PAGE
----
RWC Partners, the UK fund boutique formerly backed by Schroders, has lured a BNY Mellon equity team responsible for nearly £10bn in assets, in a move that boosts its credentials as a high-conviction active asset manager.
RWC, which runs $13bn of investor money, has poached Nick Clay, one of the City of London’s best-known income managers, along with three of his colleagues from BNY Mellon’s subsidiary Newton.
The team, which includes Mr Clay’s co-manager Andrew MacKirdy, are currently responsible for running the top-performing £5.2bn BNY Mellon Global Income fund, as well as several related strategies.
They will lead a new global equity income team at RWC, which will sit alongside its UK equity income business. RWC has not struck a deal to transfer the team’s existing assets to its organisation.
The appointments are a boon for newly independent RWC, which last year bought back a stake in itself previously owned by Schroders.
The FTSE 100 group purchased a 49 per cent holding in 2010 and maintained close links with the boutique until disposing of its stake last year. Peter Harrison left RWC in 2013 to become Schroders chief executive and was RWC chairman until 2016.
RWC is now owned by its management, alongside US investment group Lincoln Peak Capital, which holds a 27 per cent stake.
Dan Mannix, chief executive of RWC, said that his company’s independent structure and boutique culture were “a significant component” of the Newton managers’ decision to join.
He declined to comment on Mr Clay’s reasons for leaving BNY Mellon, where he had worked for 20 years. However, he said that independent boutiques such as RWC were able to give portfolio managers the freedom and investment to do their job in a way that fund groups owned by large companies could not.
“Across the City, investment managers are becoming increasingly frustrated that they don’t have access to the resources they need to actively manage money,” said Mr Mannix.
He pointed to a “divergence” in the interests of asset managers’ shareholders and those of their portfolio managers and investors.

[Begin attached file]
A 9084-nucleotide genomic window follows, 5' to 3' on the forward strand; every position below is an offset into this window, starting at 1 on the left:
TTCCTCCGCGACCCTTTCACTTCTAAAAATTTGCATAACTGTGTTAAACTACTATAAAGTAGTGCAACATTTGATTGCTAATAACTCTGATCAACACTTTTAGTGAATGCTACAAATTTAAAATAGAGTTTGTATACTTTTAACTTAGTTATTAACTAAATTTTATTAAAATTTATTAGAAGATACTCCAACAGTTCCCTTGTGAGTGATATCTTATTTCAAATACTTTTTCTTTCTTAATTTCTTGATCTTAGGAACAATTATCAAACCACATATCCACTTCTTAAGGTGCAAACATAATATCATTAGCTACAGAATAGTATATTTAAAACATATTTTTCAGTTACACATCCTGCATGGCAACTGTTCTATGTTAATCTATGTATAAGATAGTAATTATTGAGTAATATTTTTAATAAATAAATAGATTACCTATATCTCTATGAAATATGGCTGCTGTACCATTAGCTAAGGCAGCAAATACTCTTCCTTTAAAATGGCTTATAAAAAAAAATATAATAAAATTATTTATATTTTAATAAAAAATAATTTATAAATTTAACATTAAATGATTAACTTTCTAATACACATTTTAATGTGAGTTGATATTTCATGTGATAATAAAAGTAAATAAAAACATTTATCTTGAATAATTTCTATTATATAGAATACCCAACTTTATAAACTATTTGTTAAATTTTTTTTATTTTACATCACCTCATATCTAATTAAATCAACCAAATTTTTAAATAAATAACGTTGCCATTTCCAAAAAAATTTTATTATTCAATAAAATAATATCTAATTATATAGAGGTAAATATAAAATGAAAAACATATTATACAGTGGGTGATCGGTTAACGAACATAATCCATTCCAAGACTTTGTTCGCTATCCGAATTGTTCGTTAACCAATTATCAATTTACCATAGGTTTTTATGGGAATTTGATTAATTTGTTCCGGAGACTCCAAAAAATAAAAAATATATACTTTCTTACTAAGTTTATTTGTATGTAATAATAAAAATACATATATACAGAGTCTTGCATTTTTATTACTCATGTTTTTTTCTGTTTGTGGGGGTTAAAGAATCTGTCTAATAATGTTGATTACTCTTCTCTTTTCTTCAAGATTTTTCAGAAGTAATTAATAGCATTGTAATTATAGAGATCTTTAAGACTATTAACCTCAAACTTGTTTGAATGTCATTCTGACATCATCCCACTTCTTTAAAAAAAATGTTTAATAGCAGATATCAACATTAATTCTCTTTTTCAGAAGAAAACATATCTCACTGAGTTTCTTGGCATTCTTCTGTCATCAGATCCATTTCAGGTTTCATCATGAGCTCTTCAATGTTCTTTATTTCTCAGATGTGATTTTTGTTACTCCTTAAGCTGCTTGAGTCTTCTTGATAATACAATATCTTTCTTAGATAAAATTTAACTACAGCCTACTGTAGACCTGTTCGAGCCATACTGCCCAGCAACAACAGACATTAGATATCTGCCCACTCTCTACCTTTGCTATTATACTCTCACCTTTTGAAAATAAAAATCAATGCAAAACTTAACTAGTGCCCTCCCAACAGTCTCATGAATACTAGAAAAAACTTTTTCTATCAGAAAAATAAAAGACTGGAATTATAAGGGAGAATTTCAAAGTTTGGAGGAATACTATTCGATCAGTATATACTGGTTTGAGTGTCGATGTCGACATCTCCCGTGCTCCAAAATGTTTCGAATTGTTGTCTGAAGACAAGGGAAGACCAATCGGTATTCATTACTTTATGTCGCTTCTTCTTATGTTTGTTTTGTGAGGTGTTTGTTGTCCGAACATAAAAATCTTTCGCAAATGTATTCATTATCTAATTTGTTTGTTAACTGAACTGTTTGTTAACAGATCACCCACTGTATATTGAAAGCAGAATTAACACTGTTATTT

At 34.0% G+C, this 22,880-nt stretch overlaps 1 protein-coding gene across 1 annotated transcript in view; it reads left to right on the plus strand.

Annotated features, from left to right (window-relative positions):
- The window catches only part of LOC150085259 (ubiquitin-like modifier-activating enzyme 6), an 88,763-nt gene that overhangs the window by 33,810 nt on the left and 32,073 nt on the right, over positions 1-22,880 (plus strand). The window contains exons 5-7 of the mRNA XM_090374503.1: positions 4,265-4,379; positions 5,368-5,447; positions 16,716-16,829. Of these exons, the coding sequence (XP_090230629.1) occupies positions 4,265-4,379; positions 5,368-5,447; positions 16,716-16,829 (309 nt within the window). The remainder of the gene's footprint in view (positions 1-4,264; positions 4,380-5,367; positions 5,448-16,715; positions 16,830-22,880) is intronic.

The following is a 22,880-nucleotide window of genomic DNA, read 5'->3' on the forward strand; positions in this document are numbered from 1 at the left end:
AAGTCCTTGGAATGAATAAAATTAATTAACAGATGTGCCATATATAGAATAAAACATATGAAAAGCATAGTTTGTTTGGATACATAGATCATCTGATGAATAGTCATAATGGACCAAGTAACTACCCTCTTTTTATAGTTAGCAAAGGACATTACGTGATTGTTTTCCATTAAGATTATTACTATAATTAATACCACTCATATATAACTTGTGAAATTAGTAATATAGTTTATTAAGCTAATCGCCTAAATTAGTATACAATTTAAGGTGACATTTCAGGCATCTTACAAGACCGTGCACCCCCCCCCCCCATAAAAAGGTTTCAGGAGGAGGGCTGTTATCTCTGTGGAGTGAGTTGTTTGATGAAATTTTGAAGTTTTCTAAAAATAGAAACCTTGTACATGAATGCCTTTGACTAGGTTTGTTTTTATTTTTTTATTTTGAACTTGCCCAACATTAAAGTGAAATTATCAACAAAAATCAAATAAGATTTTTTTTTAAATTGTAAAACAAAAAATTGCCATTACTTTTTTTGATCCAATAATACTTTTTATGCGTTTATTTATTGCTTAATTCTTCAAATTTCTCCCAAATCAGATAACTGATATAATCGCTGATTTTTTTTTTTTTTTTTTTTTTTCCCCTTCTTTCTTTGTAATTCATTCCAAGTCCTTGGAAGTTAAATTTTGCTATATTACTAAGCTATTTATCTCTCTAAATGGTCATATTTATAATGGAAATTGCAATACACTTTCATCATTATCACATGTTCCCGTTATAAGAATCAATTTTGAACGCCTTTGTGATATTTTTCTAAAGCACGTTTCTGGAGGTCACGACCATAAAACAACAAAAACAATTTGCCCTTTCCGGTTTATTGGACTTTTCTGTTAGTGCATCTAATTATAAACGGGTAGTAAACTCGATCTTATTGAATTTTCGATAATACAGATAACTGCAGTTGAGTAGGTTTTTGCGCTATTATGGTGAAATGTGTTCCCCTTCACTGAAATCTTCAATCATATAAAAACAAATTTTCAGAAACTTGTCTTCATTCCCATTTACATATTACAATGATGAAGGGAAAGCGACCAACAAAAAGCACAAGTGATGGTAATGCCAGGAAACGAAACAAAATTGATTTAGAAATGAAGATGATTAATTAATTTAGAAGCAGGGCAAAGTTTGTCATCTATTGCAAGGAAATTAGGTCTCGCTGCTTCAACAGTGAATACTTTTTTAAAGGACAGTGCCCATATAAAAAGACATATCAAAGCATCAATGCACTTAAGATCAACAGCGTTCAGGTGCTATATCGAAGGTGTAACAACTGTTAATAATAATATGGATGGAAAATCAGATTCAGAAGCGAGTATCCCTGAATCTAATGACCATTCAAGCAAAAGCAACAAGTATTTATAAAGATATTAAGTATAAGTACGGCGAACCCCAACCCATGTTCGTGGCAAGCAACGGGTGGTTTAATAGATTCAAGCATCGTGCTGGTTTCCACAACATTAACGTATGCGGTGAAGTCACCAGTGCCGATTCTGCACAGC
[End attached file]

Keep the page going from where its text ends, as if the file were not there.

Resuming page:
Managers that were bound to annual profit targets set by shareholders were forced to embark on cost cutting or corporate upheaval, such as mergers and acquisitions, which was “distracting” for their investment staff and risked compromising returns, he said.
Mr Mannix added that RWC’s structure allowed it to “focus on the long term” and provide its investment professionals with “commitment and stability”.
Investment team liftouts are common in asset management and enable their new employers to bring on board professionals with a proven record of working together without resorting to M&A.
BNY Mellon has appointed Ilga Haubelt, who recently joined Newton as head of equity opportunities, to take over the management of Mr Clay’s fund.
The US investment group, which operates a multi-boutique structure, acquired London-based equity specialist Newton in 1998. Mr Clay’s fund is one of Newton’s best performers, delivering higher returns than its peers over one, three and five years.
Newton hit the headlines last year when the City regulator fined one of its UK equity managers for market manipulation. Paul Stephany, who was later dismissed, was found to have encouraged 14 rivals to cap their orders for shares in an initial public offering. Newton escaped a fine after assisting the watchdog with its probe.